For Immediate Release
Questions Raised About U.S. Firm's Role in Egypt Internet Crackdown
U.S. company appears to have sold Egypt technology to monitor Internet
and mobile phone traffic that is possibly being used by the ruling
regime to crack down on communications as protests erupt throughout the
Boeing-owned, California-based company Narus sold Telecom Egypt, the
state-run Internet service provider, "real-time traffic intelligence"
equipment, more commonly known as Deep Packet Inspection (DPI)
technology. DPI is content-filtering technology that allows network
managers to inspect, track and target content from Internet users and
mobile phones as it passes through routers on the Web.
The company is also known for creating "NarusInsight," a
supercomputer system allegedly used by the National Security Agency and
other entities to perform mass surveillance and monitoring of public and
corporate Internet communications in real time.
Narus Vice President of Marketing Steve Bannerman said to Wired
in 2006: "Anything that comes through (an internet protocol network),
we can record. We can reconstruct all of their e-mails along with
attachments, see what web pages they clicked on, we can reconstruct
their [voice over internet protocol] calls."
Free Press Campaign Director Timothy Karr made the following statement:
"What we are seeing in Egypt is a frightening example of how the
power of technology can be abused. Commercial operators trafficking in
Deep Packet Inspection technology to violate Internet users' privacy is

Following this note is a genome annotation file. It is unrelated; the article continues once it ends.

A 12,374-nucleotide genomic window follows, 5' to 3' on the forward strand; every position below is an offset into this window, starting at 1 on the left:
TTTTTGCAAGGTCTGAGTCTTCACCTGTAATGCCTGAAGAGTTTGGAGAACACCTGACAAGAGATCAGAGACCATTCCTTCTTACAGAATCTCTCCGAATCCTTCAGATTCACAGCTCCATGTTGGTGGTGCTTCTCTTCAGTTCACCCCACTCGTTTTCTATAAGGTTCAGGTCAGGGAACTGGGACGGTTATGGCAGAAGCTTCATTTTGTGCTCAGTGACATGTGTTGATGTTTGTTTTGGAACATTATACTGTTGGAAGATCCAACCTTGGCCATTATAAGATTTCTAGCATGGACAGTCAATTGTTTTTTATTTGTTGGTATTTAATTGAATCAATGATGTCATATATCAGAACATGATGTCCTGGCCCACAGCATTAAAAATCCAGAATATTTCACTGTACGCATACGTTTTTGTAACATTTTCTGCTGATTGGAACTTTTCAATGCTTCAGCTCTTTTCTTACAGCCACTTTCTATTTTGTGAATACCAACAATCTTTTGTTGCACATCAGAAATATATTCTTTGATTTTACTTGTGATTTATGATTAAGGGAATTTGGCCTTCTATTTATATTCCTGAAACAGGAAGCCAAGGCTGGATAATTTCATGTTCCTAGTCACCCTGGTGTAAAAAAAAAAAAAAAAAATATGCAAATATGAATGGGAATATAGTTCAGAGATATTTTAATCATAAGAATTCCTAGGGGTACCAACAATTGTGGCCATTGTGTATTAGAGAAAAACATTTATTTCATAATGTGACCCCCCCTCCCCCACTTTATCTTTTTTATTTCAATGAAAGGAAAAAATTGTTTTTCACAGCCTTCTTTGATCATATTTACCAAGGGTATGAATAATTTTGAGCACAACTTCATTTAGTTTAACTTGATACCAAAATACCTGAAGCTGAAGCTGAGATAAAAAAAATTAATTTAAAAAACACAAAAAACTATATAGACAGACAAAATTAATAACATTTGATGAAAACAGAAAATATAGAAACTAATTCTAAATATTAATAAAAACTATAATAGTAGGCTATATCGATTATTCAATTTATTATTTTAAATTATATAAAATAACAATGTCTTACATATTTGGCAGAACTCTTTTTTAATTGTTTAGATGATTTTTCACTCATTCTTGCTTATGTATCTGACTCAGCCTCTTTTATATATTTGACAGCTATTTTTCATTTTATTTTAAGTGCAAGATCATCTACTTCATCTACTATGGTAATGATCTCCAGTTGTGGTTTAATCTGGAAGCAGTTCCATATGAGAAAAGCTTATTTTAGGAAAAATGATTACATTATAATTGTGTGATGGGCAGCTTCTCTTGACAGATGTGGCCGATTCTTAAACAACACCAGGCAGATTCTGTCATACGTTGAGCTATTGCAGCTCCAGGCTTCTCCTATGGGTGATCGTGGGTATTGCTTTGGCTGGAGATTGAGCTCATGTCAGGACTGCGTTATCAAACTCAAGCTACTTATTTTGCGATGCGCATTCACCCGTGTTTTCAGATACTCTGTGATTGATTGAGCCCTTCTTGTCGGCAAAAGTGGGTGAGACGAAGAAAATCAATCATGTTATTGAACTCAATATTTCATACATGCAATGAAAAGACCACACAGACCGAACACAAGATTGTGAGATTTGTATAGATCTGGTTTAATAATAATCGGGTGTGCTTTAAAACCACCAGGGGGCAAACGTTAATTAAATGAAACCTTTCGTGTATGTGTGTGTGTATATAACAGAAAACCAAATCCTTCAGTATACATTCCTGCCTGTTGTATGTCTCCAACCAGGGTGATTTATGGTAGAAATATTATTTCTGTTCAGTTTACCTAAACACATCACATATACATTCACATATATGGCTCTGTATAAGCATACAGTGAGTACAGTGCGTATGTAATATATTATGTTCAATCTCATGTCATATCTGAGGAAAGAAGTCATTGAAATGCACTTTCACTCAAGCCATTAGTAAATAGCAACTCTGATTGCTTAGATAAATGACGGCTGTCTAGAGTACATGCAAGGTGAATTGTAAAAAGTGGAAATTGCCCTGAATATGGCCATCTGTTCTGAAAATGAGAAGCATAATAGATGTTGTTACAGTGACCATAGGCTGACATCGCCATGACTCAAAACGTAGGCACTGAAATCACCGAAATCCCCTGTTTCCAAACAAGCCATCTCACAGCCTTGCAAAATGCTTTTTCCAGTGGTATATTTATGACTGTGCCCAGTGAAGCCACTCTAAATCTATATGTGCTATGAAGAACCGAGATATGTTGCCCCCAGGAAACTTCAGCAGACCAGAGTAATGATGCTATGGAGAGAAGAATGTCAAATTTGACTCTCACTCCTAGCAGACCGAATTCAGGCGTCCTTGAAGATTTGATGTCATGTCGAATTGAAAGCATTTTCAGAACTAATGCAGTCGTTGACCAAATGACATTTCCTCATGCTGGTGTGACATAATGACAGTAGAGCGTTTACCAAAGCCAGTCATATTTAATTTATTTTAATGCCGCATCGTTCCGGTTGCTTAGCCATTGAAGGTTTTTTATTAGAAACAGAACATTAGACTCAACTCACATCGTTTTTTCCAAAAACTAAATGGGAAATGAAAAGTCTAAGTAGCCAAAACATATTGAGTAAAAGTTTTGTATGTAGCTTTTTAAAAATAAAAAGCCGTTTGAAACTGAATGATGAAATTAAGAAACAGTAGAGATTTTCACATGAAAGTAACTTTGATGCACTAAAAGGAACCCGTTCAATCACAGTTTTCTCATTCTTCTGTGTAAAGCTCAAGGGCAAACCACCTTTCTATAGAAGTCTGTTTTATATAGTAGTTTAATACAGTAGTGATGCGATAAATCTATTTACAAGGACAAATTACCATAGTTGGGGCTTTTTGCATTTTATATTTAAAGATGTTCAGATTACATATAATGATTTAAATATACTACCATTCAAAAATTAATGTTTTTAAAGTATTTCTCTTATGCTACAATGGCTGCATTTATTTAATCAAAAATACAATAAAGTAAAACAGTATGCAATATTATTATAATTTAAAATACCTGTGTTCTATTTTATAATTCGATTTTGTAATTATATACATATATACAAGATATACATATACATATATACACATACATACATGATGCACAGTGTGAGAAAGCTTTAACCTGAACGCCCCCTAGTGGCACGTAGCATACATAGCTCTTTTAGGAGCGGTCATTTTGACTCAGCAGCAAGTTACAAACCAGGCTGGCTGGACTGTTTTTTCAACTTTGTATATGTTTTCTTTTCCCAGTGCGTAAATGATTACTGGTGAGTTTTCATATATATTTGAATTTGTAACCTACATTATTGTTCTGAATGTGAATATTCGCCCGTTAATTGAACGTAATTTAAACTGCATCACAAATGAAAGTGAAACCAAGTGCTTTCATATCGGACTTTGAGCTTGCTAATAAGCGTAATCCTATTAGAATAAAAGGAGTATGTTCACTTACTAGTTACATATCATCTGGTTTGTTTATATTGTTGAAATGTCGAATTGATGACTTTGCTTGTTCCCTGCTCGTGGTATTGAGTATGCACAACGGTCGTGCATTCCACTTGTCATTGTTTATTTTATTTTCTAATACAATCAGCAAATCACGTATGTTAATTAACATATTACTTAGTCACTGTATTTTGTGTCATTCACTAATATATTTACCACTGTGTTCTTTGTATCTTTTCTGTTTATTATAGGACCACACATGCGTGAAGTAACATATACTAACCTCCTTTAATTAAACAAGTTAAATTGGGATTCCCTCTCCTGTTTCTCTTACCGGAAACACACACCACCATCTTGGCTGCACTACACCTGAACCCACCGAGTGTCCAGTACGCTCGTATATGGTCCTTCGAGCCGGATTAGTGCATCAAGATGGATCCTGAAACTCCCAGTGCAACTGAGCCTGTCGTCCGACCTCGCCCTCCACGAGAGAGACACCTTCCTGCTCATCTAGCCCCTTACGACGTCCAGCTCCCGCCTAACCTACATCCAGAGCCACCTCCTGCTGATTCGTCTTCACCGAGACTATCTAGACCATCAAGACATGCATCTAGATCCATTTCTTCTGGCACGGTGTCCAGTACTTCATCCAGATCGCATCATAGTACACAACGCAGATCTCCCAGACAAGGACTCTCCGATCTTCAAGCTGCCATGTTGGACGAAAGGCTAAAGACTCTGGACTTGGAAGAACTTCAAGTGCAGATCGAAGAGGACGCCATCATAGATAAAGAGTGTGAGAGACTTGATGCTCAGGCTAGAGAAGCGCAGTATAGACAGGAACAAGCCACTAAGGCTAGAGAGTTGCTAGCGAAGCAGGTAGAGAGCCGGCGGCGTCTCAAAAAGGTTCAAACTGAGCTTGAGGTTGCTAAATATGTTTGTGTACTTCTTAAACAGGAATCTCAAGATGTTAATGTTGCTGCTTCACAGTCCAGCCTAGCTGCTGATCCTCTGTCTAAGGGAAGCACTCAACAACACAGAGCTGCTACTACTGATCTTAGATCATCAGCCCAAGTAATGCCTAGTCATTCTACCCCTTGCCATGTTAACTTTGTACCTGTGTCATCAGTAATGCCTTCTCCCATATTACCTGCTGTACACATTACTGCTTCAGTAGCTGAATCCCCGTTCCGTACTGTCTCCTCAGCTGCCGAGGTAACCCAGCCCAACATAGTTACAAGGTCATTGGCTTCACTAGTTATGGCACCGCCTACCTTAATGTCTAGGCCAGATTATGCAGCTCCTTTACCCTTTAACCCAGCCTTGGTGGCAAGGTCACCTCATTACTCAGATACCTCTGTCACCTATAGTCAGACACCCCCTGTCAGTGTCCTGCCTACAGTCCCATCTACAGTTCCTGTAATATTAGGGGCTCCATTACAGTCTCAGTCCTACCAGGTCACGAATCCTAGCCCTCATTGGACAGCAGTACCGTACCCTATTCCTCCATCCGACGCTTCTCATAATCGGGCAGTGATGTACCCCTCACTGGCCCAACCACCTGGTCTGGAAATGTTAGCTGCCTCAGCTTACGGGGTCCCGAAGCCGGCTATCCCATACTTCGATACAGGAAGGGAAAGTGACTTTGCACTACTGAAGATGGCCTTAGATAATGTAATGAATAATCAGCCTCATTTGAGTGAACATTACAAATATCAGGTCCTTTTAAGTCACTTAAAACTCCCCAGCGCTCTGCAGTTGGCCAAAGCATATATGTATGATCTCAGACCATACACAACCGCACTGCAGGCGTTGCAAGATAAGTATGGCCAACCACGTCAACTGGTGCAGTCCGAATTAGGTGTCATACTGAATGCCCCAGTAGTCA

bad enough; in government hands, that same invasion of privacy can
quickly lead to stark human rights violations.
"Companies that profit from sales of this technology need to be
held to a higher standard. The same technology U.S. and European
companies want to use to monitor and monetize their customers' online
activities is being used by regimes in Iran, China, Burma and others for
far more suspicious, and possibly brutal, purposes.
"The harm to democracy and the power to control the Internet are so
disturbing that the threshold for the global trafficking in DPI must be
set very high. That's why, before DPI becomes more widely used around
the world and at home, Congress must establish legitimate standards for
preventing the use of such control and surveillance technologies as
means to violate human rights."
For more information read Karr's story at the Huffington Post: http://www.huffingtonpost.com/
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